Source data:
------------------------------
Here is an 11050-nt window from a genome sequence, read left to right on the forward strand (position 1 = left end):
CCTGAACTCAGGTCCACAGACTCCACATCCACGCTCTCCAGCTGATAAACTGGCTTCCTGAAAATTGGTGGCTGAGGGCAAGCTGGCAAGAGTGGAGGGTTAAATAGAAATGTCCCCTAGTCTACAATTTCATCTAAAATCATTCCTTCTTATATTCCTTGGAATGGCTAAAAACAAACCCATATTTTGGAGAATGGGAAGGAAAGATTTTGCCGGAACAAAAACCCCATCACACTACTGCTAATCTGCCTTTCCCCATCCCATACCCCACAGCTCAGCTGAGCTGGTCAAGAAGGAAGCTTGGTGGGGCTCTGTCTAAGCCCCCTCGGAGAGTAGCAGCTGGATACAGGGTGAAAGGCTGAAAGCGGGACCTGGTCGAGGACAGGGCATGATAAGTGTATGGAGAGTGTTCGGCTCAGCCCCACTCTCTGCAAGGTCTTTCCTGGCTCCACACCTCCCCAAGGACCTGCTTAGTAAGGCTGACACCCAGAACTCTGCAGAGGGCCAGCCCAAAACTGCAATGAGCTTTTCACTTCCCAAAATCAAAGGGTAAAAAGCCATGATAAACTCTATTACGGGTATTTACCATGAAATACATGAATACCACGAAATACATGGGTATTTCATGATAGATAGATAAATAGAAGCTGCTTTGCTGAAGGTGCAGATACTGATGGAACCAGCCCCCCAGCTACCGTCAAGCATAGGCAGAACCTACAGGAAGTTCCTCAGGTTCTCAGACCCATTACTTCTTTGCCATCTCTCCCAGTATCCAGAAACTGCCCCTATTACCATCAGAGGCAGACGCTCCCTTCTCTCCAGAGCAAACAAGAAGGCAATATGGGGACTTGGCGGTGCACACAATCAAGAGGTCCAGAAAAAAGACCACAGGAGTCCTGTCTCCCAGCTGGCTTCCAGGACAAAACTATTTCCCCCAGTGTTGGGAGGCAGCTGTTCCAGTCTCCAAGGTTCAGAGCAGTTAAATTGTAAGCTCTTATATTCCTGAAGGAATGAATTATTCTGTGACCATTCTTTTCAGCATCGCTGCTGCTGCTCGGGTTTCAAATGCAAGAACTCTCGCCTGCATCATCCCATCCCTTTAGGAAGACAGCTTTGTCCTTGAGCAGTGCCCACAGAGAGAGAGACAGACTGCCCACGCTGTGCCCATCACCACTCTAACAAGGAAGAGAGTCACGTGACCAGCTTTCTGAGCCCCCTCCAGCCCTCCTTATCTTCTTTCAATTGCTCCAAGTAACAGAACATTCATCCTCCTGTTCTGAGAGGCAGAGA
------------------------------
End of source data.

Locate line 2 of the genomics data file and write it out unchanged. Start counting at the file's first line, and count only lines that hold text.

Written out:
CCTGAACTCAGGTCCACAGACTCCACATCCACGCTCTCCAGCTGATAAACTGGCTTCCTGAAAATTGGTGGCTGAGGGCAAGCTGGCAAGAGTGGAGGGTTAAATAGAAATGTCCCCTAGTCTACAATTTCATCTAAAATCATTCCTTCTTATATTCCTTGGAATGGCTAAAAACAAACCCATATTTTGGAGAATGGGAAGGAAAGATTTTGCCGGAACAAAAACCCCATCACACTACTGCTAATCTGCCTTTCCCCATCCCATACCCCACAGCTCAGCTGAGCTGGTCAAGAAGGAAGCTTGGTGGGGCTCTGTCTAAGCCCCCTCGGAGAGTAGCAGCTGGATACAGGGTGAAAGGCTGAAAGCGGGACCTGGTCGAGGACAGGGCATGATAAGTGTATGGAGAGTGTTCGGCTCAGCCCCACTCTCTGCAAGGTCTTTCCTGGCTCCACACCTCCCCAAGGACCTGCTTAGTAAGGCTGACACCCAGAACTCTGCAGAGGGCCAGCCCAAAACTGCAATGAGCTTTTCACTTCCCAAAATCAAAGGGTAAAAAGCCATGATAAACTCTATTACGGGTATTTACCATGAAATACATGAATACCACGAAATACATGGGTATTTCATGATAGATAGATAAATAGAAGCTGCTTTGCTGAAGGTGCAGATACTGATGGAACCAGCCCCCCAGCTACCGTCAAGCATAGGCAGAACCTACAGGAAGTTCCTCAGGTTCTCAGACCCATTACTTCTTTGCCATCTCTCCCAGTATCCAGAAACTGCCCCTATTACCATCAGAGGCAGACGCTCCCTTCTCTCCAGAGCAAACAAGAAGGCAATATGGGGACTTGGCGGTGCACACAATCAAGAGGTCCAGAAAAAAGACCACAGGAGTCCTGTCTCCCAGCTGGCTTCCAGGACAAAACTATTTCCCCCAGTGTTGGGAGGCAGCTGTTCCAGTCTCCAAGGTTCAGAGCAGTTAAATTGTAAGCTCTTATATTCCTGAAGGAATGAATTATTCTGTGACCATTCTTTTCAGCATCGCTGCTGCTGCTCGGGTTTCAAATGCAAGAACTCTCGCCTGCATCATCCCATCCCTTTAGGAAGACAGCTTTGTCCTTGAGCAGTGCCCACAGAGAGAGAGACAGACTGCCCACGCTGTGCCCATCACCACTCTAACAAGGAAGAGAGTCACGTGACCAGCTTTCTGAGCCCCCTCCAGCCCTCCTTATCTTCTTTCAATTGCTCCAAGTAACAGAACATTCATCCTCCTGTTCTGAGAGGCAGAGA